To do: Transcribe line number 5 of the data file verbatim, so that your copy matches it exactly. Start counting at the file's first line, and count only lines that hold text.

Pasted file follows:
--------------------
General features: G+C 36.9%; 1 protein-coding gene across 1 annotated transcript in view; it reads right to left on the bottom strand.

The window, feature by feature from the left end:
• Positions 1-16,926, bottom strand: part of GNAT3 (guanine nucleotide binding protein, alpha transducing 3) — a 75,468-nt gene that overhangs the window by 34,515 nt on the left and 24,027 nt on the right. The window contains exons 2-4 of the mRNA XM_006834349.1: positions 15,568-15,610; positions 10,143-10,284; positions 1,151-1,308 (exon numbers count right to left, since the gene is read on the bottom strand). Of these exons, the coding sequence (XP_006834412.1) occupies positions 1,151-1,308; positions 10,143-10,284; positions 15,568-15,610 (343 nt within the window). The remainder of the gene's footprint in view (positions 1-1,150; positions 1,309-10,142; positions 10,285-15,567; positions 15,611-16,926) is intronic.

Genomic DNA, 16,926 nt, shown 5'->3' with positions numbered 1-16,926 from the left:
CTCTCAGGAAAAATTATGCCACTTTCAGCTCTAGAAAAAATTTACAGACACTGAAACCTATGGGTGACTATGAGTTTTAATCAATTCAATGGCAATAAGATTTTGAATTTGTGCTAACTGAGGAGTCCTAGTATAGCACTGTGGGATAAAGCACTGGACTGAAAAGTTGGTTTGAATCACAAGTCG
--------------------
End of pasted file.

CTCTCAGGAAAAATTATGCCACTTTCAGCTCTAGAAAAAATTTACAGACACTGAAACCTATGGGTGACTATGAGTTTTAATCAATTCAATGGCAATAAGATTTTGAATTTGTGCTAACTGAGGAGTCCTAGTATAGCACTGTGGGATAAAGCACTGGACTGAAAAGTTGGTTTGAATCACAAGTCG